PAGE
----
“If it wasn’t for the air ambulance, I wouldn’t have made such a good recovery. I am so grateful it was there when I needed help. It would be nice if it was funded by the Government and it is a big shame that it isn’t so let’s keep raising as much money as we can so the charity can keep helping other people.”

As a medical professional, Coalville GP Sean Ottey knows exactly what difference being flown to hospital by the local air ambulance made to his recovery after he suffered a cardiac arrest whilst exercising.

“It’s all down to time. Getting the right treatment as quickly as possible is crucial in terms of minimising damage to the heart muscle, memory and brain.” he explains.

Sean (53) was flown to Derby Royal Infirmary in just 12 minutes by Warwickshire and Northamptonshire Air Ambulance after the helicopter was called out to Hood Park Leisure Centre in Ashby-de-la-Zouch – where Sean was taking part in a high intensity training session.

“The air ambulance critical care doctor gave me drugs which helped my condition and the speedy transfer to hospital was crucial in the chain of events that saved my life.” he says.

Sean “felt absolutely fine” when he was taking part in a weekly exercise class which he had attended at the local leisure centre for the past 15 years.

“I remember doing a backward lunge and the next thing I was waking up in intensive care.” he says.

There is a history of heart problems in Sean’s family and despite him being a non-smoker, not obese and exercising regularly he believes “…it is inevitable that I would have had a cardiac arrest at some point.”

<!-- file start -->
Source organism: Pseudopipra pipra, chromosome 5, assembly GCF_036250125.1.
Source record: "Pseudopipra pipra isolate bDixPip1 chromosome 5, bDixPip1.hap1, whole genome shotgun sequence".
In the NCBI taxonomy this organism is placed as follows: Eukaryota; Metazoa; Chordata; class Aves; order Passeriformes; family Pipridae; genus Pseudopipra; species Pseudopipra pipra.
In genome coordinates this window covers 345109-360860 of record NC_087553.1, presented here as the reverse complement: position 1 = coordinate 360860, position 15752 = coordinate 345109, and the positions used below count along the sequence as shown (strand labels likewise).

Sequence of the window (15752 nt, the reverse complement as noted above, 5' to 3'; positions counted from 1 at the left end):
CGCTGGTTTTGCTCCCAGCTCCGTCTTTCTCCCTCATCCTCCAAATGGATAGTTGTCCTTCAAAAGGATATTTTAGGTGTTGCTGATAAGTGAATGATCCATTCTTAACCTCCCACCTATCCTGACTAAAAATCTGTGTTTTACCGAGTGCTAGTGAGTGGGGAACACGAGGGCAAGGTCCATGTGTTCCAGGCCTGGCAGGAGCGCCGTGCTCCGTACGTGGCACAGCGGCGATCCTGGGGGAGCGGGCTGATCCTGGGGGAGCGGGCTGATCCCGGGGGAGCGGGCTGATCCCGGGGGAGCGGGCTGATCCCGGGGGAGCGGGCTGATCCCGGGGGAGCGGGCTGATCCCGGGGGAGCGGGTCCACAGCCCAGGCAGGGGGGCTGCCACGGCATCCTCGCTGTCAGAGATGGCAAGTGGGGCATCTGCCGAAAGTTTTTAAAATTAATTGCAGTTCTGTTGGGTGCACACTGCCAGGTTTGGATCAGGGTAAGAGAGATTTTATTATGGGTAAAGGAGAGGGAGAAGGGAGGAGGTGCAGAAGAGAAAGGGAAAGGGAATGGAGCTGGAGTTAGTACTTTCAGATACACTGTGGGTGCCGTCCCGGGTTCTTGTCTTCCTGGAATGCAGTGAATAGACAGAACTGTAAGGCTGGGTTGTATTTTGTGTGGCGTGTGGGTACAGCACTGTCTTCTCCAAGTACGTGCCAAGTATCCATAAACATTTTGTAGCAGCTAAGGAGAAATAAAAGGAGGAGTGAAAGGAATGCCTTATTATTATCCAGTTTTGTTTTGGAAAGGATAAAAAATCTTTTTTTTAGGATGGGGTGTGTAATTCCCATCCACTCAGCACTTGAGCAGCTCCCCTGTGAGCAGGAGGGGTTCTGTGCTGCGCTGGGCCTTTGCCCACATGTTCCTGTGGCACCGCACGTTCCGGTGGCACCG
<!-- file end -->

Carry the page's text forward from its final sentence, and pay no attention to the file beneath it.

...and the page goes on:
Looking back now he says that he “was in the right place at the right time” when it happened as the leisure centre staff were first aid trained and did CPR on him straight way.

If I had a cardiac arrest when I was out walking on my own in the middle of nowhere the outcome would have been completely different.” he says.

Sean spent over two weeks in hospital – 48 hours in an induced coma – and during that time he had an implantable cardioverter defibrillator (ICD) and stent fitted.

A few months later, Sean was walking up to five miles a day, following a programme of cardiac rehabilitation exercises, and said he felt “generally well”.

Since his cardiac arrest Sean has also moved in with his partner and welcomed a baby girl called Sapphire.

Our critical care paramedics and doctors are all trained to the very highest level. But the truth is – they can’t save lives without the backing of people like you. So please give what you can today.

Your local air ambulance can give lifesaving intervention that would only normally be delivered once the patient has reached hospital. For example, the critical care team can give blood on scene, be it in a patient’s own home or on the roadside, this gives the patient the best chance of survival. In addition to this they carry a wide range of drugs, and can perform some out of hospital surgical procedures, all with the aim of saving lives.

Each rescue mission costs over £2,300, but your donation today, whatever the amount, will ensure we help more people like Sean.  Thank you.

Testimonial author
We couldn’t run this lifesaving service without the support of people like you. It may surprise you to know that the government does not fund our charity. Even though we work closely with the NHS, we are not part of it. Every single penny of our operating costs is given by local people like you. We couldn’t get an inch off the ground if it wasn’t for you. We are literally lifted in the air by the kindness of local people. Mark Beasley, Critical Care Paramedic